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Gone But Not Forgotten

By Staff | Aug 29, 2012


Reprinted by permission from

the St. Marys Oracle

The smell of popcorn is in the air, the marching bands are ready to strike up their school’s fight song and fans across the country are ready for some football.

But for folks in the Mid-Ohio Valley, the upcoming season won’t quite be the same as it will be the first without beloved coach Bill Stewart.

Coach Stewart passed away May 21 when he suffered a massive heart attack while on a golf outing at Stonewall Resort. His unexpected death sent shockwaves that were felt around the country as he had touched countless lives during a coaching career that stretched to all points of the United States and even into Canada.Coach Stewart’s heart, however, belonged to his home state of West Virginia. His roots were always firmly planted in the Mid-Ohio Valley. “He never forgot where he came from,” Ted Stewart said. “He was at a lot of different places, but he never forgot where home was.”

Ted Stewart, Coach Stewart’s older brother by two years, said being the head coach at West Virginia University was always his brother’s dream. It was a dream that he turned into a reality in 2008 and lived out for the next three seasons.

Ted Stewart, who now resides in Raleigh, NC, said he always knew his brother would end up in the coaching fraternity.

“After Bill had played his last football game, that (coaching) was pretty much his ambition,” he said. “He always wanted to be a coach and, for as long as I can remember, he wanted to coach at West Virginia University.”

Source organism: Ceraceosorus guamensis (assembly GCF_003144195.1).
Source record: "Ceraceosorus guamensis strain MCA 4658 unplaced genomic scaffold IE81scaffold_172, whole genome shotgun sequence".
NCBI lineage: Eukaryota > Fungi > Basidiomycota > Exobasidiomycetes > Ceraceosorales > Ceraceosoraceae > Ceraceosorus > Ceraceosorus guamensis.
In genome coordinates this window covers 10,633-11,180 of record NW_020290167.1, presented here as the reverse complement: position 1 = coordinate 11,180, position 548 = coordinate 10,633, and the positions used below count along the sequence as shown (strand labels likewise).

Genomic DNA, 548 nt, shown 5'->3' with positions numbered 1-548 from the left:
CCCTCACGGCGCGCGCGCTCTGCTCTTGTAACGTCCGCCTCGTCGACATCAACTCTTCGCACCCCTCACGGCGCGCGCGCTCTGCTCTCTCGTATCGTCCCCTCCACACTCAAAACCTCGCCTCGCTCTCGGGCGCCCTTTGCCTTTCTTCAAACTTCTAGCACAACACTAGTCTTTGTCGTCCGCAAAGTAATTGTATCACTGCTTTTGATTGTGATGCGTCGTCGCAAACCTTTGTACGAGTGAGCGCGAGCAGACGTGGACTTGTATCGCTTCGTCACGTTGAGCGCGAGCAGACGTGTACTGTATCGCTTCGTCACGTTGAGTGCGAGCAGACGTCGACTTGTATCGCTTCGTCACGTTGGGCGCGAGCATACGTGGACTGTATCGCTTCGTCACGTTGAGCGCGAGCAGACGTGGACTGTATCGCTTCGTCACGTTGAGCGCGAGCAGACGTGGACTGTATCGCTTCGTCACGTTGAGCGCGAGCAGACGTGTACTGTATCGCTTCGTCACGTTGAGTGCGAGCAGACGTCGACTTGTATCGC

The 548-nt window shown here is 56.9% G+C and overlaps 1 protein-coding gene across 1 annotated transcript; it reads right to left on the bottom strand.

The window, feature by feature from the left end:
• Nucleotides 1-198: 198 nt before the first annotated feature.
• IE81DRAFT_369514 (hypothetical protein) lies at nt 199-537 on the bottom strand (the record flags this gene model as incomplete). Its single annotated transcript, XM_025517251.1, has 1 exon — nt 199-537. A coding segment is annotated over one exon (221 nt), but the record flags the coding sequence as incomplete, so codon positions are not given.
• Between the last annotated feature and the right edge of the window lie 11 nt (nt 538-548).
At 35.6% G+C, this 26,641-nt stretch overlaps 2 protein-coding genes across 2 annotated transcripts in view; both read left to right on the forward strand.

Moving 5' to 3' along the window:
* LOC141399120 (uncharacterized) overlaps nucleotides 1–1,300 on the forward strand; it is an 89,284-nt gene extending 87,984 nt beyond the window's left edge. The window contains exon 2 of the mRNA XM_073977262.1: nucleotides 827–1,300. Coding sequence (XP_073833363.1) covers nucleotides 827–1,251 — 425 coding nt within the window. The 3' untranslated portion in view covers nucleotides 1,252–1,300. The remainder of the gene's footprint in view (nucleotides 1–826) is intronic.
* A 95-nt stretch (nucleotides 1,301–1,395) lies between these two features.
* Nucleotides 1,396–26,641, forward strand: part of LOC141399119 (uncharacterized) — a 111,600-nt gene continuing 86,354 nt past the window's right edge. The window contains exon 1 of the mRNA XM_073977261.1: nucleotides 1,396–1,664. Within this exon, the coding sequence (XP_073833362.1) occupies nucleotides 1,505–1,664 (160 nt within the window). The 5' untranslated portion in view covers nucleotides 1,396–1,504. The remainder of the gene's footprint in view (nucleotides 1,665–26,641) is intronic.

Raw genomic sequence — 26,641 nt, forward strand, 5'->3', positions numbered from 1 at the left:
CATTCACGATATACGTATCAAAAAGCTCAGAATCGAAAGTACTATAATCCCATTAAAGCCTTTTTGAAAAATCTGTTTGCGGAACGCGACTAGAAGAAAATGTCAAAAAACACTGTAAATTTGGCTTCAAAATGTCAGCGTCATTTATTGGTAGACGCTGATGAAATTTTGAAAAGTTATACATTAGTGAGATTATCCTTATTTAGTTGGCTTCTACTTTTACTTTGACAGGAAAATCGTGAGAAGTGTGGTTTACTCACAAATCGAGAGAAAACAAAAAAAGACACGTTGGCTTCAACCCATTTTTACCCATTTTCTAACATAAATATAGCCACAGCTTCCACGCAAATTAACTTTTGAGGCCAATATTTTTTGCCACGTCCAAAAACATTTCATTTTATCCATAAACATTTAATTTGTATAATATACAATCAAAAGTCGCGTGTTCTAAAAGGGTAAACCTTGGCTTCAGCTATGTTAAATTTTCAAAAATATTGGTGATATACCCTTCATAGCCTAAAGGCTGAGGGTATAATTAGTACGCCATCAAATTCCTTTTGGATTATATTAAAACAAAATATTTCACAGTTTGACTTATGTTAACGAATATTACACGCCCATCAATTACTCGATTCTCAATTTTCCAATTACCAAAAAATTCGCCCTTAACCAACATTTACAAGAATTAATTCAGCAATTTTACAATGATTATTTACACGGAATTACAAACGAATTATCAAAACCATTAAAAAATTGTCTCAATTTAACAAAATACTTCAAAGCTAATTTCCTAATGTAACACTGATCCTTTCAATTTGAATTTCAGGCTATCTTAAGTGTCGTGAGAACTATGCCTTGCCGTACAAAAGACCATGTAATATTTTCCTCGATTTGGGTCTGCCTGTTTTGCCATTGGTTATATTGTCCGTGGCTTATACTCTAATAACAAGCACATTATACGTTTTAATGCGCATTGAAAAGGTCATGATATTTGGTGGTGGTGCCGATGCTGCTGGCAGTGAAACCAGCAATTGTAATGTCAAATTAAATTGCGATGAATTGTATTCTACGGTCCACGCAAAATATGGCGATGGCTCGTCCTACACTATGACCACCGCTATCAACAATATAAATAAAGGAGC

Coach Stewart was always the passionate and caring man that Mountaineer fans came to adore, according to his brother. That was the result of growing up in the Mid-Ohio Valley as part of a close-knit family.

“We were very lucky. We were blessed with loving and caring parents and family that helped mold us as we grew up,” Ted Stewart said. “We had uncles, aunts, and cousins that set good examples for us and made sure we stayed on the right path.”

Coach Stewart was born in Grafton in 1952, but he and his brother grew up in New Martinsville under the watchful eyes of their parents, Blaine and Roberta. The family had strong ties to Pleasants County as his grandparents lived in Bens Run. His birth announcement appeared in the June 26, 1952, edition of the The St. Marys Oracle.

“Bill was a lot like my grandfather (Oliver). They were both just genuinely happy people and they never met a stranger,” Ted Stewart said. While his family made a life in New Martinsville, his uncles lived nearby in Paden City and Sistersville. It was a musical family and Stewart’s father and uncles were good enough to play regularly on Parkersburg radio. His father also appeared on the widely popular Wheeling Jamboree and is a member of the West Virginia Country Music Hall of Fame.